Installation images: ‘Tony Cragg’ 17 March – 17 April 2010, Lisson Gallery. Courtesy the artist and Lisson Gallery. Photo: Ken Adlard.
Lisson Gallery presents an exhibition of major new works by Tony Cragg, whose first solo show with the gallery was in 1979. Cragg’s position as one of the pre-eminent artists and cultural figures of his generation was acknowledged in his award of the Praemium Imperiale in 2007. In September 2008 he opened Waldfrieden, a major outdoor park and gallery for sculpture in his home town, Wuppertal in Germany. Last year Cragg was appointed Dirdector of the Kunstakademie Dusseldorf, one of Europe’s most prestigious art schools. In 2009 he presented a major exhibition of sculpture and drawings in Karlsruhe and Salzburg.
Tony Cragg’s abiding interest is in the dynamic potential of matter to assume form. At the Lisson, he will present five large new sculptures, a series of smaller works and a number of related drawings. The selection demonstrates the consistency with which Cragg has pursued his sculptural explorations, particularly since he moved from his early assemblages to casting sculptures in the mid-1980s; it also demonstrates the range and ambition of those explorations.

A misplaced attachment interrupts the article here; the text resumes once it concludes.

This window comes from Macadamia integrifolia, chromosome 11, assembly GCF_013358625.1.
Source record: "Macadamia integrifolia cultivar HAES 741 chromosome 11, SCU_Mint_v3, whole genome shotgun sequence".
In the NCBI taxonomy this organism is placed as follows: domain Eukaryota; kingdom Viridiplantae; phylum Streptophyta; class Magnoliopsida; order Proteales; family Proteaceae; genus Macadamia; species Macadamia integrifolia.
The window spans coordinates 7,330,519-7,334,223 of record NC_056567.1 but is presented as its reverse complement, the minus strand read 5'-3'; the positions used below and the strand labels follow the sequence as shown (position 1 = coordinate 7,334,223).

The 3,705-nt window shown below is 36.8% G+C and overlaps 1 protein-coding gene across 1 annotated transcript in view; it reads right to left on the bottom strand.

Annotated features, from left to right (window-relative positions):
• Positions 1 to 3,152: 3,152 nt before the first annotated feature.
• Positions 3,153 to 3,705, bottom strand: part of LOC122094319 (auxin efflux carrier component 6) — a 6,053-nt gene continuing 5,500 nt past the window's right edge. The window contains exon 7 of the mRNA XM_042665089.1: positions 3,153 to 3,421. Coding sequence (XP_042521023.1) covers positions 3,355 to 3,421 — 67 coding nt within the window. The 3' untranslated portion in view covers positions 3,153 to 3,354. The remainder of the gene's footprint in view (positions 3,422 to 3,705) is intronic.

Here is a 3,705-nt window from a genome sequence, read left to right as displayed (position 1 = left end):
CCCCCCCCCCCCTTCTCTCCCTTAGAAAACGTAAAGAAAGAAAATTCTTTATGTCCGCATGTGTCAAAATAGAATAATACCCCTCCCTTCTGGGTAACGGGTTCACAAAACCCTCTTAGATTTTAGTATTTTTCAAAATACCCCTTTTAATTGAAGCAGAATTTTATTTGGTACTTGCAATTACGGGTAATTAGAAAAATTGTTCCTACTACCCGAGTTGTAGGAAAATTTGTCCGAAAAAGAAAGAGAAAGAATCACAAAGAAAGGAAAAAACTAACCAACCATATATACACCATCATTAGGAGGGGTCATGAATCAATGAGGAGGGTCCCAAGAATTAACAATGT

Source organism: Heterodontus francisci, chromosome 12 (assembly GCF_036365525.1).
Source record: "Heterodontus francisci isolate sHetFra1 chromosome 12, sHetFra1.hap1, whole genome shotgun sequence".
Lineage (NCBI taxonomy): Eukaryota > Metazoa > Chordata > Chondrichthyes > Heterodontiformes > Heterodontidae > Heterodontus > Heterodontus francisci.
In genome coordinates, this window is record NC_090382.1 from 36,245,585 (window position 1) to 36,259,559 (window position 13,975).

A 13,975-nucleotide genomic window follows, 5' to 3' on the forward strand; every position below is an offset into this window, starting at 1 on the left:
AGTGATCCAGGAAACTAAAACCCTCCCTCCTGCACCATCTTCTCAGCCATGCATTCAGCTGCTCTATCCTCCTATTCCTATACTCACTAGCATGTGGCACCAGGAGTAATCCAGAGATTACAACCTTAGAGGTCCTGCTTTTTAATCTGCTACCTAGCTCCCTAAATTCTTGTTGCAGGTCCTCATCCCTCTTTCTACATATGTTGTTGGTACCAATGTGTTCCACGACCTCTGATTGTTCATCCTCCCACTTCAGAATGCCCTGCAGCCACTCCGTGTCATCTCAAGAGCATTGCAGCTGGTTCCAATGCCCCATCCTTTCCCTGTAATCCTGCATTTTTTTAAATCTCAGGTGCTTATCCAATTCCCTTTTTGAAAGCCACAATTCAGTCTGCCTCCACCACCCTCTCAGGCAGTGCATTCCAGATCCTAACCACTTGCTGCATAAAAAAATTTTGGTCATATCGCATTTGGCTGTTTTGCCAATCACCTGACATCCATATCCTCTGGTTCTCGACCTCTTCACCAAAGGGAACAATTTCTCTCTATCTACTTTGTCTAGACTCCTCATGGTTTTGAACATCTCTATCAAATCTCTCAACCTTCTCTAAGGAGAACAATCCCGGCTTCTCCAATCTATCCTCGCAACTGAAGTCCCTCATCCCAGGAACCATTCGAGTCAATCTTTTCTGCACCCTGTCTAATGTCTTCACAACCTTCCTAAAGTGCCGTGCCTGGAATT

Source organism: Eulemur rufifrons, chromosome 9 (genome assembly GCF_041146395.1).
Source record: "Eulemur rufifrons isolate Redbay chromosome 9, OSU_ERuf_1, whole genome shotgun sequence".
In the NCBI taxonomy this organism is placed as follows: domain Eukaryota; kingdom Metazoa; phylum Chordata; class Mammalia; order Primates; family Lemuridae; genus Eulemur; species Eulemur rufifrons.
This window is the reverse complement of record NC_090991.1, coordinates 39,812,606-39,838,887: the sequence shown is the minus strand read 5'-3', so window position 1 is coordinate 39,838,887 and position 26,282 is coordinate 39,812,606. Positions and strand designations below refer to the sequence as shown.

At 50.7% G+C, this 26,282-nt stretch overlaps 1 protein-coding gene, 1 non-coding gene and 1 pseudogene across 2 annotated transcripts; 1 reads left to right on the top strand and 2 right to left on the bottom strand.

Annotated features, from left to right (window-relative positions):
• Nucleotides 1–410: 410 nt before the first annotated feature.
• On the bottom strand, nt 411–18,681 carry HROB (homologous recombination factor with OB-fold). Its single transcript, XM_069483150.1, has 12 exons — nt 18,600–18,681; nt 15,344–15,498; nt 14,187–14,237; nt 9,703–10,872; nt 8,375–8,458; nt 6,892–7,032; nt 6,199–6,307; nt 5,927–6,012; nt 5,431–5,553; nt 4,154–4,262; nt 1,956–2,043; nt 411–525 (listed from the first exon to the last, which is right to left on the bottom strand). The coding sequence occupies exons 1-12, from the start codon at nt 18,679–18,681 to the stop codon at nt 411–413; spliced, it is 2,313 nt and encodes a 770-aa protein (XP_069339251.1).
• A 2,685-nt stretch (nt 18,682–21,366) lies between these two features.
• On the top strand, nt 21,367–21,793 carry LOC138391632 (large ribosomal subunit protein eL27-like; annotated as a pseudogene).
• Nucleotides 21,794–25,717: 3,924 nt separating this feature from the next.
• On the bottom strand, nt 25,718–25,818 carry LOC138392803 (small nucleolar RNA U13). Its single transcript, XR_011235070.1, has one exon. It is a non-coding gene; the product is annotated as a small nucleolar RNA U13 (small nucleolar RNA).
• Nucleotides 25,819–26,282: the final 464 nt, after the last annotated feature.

Cragg, an unashamed materialist, is nevertheless a magician of matter, taking an essentially simple image like the human profile or the hollowness of many natural forms and subjecting them to extreme extrapolation. This often takes place around an active axial structure: Cragg has said that in these works ‘there is no longer a straight axis, the axis bends and re-orients itself compressing the volumes around it. Obviously, the forms associated with these kinds of variable axis infer an energetic dynamic, the kind of constant material condition found in the whirlings of tornadoes…’ (quoted in ‘Tony Cragg, Signs of Life,’ 2003). In his new exhibition, Tony Cragg works with wood, fibreglass, cast and constructed steel, in each case taking his interest in material beyond the conventional constraints and processes of fabrication or imagination. His drawings add another dimension to the work, often zooming in to microscopic detail or out to macrocosmic form.